John Hoyland is among England’s premier abstract painters. These silkscreens, done in the early 70’s, are an exception to Hoyland’s generally more muscular, scratchy, smeary color field paintings. What perfect constructions! They are worn and faded in the best sense, the pale color of an kitchen soaked in ample sunlight for half a generation. The colors themselves emit a pastelly, sherberty, creamy richness. Together this exquisite balance reminds me of one of the essential characteristics of old, beautiful things – vivid and weathered in equal measure. (Great article on Hoyland here.)
When I saw these photographs by Harry Callahan reproduced in a magazine, I took them to be photo-realist paintings. It’s the compositions – they’re so deliberate and graphic. What I love about the photo-realist painters that I love is the degree of framing and editing they employ. They hold reality in abstraction, and the intersection of the two is the source of a great deal of the aesthetic impact they deliver. It’s why I was so gobsmacked to find that these images were caught in camera.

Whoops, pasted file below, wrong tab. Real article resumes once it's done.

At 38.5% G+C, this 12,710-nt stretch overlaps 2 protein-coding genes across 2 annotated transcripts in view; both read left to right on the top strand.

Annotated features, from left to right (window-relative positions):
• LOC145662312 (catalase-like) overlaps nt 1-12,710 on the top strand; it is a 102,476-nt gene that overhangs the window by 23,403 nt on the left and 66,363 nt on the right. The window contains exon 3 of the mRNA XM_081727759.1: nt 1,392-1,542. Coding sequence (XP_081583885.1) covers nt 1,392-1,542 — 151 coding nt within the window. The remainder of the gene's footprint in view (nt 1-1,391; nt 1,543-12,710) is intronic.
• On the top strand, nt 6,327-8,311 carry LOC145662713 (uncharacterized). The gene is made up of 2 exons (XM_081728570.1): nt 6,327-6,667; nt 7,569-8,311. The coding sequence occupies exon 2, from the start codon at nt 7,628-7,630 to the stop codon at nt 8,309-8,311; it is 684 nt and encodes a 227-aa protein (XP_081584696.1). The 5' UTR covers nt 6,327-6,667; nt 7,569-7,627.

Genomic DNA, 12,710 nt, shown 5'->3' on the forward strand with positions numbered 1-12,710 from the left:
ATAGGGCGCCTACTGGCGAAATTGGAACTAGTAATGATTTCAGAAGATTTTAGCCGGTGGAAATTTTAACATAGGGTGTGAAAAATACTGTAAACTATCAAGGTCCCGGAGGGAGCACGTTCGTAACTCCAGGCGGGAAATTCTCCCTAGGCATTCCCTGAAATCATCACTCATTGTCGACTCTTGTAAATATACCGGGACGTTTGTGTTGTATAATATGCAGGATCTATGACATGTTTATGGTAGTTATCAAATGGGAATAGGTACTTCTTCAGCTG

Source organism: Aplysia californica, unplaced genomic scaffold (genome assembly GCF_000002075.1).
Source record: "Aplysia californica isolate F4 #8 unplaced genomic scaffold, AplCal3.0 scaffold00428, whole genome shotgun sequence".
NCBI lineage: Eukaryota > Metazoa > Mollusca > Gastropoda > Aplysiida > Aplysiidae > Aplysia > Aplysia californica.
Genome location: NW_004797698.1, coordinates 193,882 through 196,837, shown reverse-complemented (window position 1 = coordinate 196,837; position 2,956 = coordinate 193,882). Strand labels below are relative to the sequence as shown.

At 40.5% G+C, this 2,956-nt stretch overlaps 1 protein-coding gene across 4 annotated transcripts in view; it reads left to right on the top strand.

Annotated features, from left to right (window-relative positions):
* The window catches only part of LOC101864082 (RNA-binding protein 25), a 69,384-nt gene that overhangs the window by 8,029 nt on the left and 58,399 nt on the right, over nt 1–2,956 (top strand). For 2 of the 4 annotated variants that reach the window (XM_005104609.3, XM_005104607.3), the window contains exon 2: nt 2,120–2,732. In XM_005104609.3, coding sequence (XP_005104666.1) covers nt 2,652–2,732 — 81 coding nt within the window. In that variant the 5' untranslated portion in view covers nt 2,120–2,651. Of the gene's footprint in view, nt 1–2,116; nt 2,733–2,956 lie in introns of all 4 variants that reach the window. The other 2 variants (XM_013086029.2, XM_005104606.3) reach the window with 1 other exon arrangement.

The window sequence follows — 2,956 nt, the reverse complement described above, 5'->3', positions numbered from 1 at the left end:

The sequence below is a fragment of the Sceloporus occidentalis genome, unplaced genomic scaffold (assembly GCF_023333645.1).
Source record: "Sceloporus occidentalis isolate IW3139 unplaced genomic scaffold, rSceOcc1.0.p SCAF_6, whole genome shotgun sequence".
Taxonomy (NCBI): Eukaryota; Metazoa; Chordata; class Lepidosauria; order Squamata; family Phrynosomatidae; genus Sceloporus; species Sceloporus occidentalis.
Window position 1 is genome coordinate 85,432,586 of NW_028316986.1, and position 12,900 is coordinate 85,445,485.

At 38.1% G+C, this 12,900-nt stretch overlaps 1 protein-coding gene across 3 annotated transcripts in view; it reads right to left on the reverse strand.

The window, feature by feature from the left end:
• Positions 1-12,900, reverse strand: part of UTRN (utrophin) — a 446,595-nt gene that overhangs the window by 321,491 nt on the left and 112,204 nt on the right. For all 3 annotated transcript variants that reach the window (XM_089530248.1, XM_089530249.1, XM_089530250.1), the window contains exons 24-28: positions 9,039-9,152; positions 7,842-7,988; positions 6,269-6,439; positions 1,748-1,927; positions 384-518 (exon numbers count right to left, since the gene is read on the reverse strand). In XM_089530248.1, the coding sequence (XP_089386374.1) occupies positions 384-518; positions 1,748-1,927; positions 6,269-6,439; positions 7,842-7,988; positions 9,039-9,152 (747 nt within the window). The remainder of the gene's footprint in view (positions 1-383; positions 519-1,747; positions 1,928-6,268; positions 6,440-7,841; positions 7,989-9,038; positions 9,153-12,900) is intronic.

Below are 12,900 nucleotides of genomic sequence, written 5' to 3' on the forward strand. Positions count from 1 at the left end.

Callahan was an engineer with Chrysler Motors in the 40’s, where he joined a camera club. A visit by Ansel Adams to the club transformed his passion for photography from a hobby into an artistic calling – a search for the intensified image. As he put it – “The difference between the casual impression and the intensified image is about as great as that separating the average business letter from a poem” – which gets at the essence of his images perfectly. Half a decade later he was hired by Bauhaus legend Liszl Moholy-Nagy to teach photography at the Institute of Design in Chicago. He went on to create the photography program at the RISD. More on Callahan here.